The National Native Title Council (NNTC) welcomes the dismissal of Rio Tinto’s three executives, CEO Jean-Sebastien Jacques, Iron Ore boss Chris Salisbury and corporate affairs boss Simone Niven, under whose leadership the 46,000-year-old Juukan Gorge caves were bombed in May, but warns a company staff change is only the crucial first step.

The NNTC wrote a letter to Rio Tinto’s London-based Chair Simon Thompson two days ago calling for largescale cultural change within the company ahead of its board meeting yesterday.

NNTC and Professor Marcia Langton met with Rio in June after the company invited them to take part in a board-led review of the catastrophe. After Rio failed to accept the group’s recommendations for a transparent review led by an independent body, the group decided to walk away from any involvement, not convinced the company was committed to real change.

The NNTC’s CEO Jamie Lowe stated:

“Today we welcome the decision of the Rio Tinto board, who’ve shown they’re prepared to take the crucial first step towards accountability. I think we are all in agreeance that the initial measures doled out by the Rio board in cutting executive bonuses did not go far enough. Several million dollars in lost income is a drop in the ocean for these individuals, whose governance failings and calculated decisions robbed Australia and Traditional Owners of a world heritage significant site.”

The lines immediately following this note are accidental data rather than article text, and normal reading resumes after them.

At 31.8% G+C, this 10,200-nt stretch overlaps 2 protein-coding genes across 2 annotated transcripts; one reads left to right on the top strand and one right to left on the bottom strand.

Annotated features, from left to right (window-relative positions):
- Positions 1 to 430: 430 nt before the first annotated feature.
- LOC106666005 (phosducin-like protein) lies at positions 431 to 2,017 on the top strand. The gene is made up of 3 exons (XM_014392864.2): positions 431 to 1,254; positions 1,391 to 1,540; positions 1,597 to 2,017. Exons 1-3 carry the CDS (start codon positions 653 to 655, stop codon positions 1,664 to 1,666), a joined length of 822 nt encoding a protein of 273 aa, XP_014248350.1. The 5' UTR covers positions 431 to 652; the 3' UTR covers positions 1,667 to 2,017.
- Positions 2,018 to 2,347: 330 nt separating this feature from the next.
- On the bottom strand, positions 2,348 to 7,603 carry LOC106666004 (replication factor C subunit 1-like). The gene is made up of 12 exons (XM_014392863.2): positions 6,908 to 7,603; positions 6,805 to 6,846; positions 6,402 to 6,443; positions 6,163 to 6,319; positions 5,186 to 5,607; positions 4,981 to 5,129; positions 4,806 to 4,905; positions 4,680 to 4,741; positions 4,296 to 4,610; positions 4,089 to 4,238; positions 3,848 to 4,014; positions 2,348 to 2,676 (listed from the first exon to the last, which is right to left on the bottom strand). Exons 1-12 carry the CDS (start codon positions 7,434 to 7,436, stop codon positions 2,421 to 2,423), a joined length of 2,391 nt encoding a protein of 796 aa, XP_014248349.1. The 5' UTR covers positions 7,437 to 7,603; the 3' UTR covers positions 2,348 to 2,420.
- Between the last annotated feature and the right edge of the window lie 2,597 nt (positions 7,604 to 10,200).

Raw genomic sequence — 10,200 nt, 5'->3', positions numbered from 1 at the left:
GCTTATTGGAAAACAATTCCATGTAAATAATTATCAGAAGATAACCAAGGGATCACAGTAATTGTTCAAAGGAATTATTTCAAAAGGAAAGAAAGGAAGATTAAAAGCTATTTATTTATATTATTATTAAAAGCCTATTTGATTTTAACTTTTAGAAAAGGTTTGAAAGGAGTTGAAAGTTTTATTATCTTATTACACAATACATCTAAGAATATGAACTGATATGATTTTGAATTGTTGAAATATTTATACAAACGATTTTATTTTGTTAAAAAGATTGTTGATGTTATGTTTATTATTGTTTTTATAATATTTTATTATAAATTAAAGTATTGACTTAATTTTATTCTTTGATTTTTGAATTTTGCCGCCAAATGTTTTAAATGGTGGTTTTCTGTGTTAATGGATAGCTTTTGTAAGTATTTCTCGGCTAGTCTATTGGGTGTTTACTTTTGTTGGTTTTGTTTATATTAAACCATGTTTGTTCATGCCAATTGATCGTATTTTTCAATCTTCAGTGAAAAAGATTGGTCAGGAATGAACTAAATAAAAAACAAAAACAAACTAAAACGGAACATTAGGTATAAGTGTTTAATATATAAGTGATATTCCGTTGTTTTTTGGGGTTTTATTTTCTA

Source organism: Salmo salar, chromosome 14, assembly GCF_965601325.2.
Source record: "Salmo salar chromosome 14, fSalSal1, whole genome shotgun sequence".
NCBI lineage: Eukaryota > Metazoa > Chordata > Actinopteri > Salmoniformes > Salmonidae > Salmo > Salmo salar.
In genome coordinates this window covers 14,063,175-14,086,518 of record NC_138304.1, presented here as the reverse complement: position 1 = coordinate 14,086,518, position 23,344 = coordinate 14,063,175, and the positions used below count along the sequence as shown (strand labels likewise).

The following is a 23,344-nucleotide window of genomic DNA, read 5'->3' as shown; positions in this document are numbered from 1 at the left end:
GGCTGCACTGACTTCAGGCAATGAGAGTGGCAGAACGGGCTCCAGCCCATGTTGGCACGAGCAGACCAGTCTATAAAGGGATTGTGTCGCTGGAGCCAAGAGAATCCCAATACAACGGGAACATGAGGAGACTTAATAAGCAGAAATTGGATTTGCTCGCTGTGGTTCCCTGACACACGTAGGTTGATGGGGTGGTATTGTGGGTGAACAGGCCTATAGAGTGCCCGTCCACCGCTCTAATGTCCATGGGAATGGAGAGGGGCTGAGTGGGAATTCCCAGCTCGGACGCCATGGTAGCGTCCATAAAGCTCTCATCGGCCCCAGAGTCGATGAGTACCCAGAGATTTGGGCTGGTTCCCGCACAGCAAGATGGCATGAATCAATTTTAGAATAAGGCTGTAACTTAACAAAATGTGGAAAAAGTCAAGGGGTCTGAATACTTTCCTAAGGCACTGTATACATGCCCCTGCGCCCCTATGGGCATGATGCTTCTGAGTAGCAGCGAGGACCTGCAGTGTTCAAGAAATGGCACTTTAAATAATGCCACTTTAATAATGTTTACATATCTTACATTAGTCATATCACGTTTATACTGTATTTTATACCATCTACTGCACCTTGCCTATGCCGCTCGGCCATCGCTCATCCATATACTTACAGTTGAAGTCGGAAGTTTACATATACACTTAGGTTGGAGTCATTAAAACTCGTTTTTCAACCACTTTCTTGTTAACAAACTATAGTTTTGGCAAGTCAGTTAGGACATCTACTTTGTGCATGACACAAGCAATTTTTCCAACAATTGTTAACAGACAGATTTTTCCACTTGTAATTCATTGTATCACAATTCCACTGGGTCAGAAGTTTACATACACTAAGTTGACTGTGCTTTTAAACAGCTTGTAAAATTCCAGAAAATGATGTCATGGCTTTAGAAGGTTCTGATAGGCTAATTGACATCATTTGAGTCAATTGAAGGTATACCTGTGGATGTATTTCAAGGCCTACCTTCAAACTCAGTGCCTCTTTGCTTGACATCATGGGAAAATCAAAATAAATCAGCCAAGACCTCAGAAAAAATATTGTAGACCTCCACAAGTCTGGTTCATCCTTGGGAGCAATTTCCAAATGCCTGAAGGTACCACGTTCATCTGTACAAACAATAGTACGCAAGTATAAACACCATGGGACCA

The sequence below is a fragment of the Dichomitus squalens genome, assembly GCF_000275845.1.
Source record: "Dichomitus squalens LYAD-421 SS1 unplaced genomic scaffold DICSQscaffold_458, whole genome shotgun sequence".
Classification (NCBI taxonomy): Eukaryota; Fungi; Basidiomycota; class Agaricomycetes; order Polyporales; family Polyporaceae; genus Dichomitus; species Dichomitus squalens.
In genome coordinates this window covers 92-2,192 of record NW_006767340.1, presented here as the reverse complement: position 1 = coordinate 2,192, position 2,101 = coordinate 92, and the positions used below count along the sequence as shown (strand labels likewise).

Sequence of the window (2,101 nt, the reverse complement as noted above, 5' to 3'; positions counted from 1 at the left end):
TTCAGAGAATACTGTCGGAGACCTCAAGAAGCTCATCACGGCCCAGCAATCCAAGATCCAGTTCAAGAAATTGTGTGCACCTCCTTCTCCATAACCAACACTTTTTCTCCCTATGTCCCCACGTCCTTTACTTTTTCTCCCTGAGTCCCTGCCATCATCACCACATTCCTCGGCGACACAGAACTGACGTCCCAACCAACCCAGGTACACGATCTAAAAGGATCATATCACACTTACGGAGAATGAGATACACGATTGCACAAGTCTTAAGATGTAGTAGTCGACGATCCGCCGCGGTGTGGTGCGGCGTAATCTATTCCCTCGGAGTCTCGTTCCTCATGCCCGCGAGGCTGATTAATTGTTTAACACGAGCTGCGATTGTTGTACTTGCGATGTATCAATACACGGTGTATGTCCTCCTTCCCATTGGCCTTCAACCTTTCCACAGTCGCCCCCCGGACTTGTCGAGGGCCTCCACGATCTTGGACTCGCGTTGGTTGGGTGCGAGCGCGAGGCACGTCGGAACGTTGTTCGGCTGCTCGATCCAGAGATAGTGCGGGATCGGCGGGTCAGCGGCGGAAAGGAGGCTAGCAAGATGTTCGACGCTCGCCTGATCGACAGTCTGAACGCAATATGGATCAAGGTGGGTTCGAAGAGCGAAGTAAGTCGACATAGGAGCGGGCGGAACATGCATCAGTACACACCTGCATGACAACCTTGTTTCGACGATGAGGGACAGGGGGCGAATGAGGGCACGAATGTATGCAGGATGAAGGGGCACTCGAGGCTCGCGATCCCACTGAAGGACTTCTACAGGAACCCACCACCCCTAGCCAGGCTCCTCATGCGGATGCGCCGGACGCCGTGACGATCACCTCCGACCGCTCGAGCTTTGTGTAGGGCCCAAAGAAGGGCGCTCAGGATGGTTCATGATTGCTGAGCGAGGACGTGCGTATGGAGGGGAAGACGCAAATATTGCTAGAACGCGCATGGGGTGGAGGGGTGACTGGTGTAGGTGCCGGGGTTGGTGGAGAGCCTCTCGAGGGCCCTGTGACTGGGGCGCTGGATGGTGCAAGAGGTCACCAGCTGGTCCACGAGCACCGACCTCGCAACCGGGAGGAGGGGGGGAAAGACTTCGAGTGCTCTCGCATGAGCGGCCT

“We hope this will send a strong message to the whole mining sector: You need to join the 21st Century and start taking your Environmental, Social and Corporate Governance (ESG) seriously. This is not only unbecoming of a global company operating in 2020, but it would have been an insult to Indigenous peoples that the same executives who presided over the destruction of their sacred site should be the same executives who were to be entrusted with implenting the changes needed.”

“We have been pleased to see some of Rio’s major investors put pressure on the company as well. We do fear that if this is the behaviour of a company thought to have sector-leading standards, what is the risk another Juukan Gorge-type incident will happen again, without sector-wide reforms? Traditional Owners are not anti-economic development. They just want to be able to protect their most significant cultural heritage sites.”

To stop something like the Juukan destruction happening again, the NNTC is calling for an open, transparent and independent review of Rio’s processes and company culture, as it originally proposed. This will require more Indigenous staff in leadership roles. The NNTC is also calling for the legislation of best practice national standards for the management and protection of cultural heritage at the federal level. Australia is currently lacking strong federal cultural heritage laws, and laws in the states and territories, and federally, do not interact efficiently.


For interviews and more information please contact Megan Giles – or 0433 028 567

Note to Editors: Jamie Lowe is Chief Executive of the National Native Title Council and a Djabwurrung Gunditjmara man. He is also an elected representative on the Victorian Treaty Assembly.

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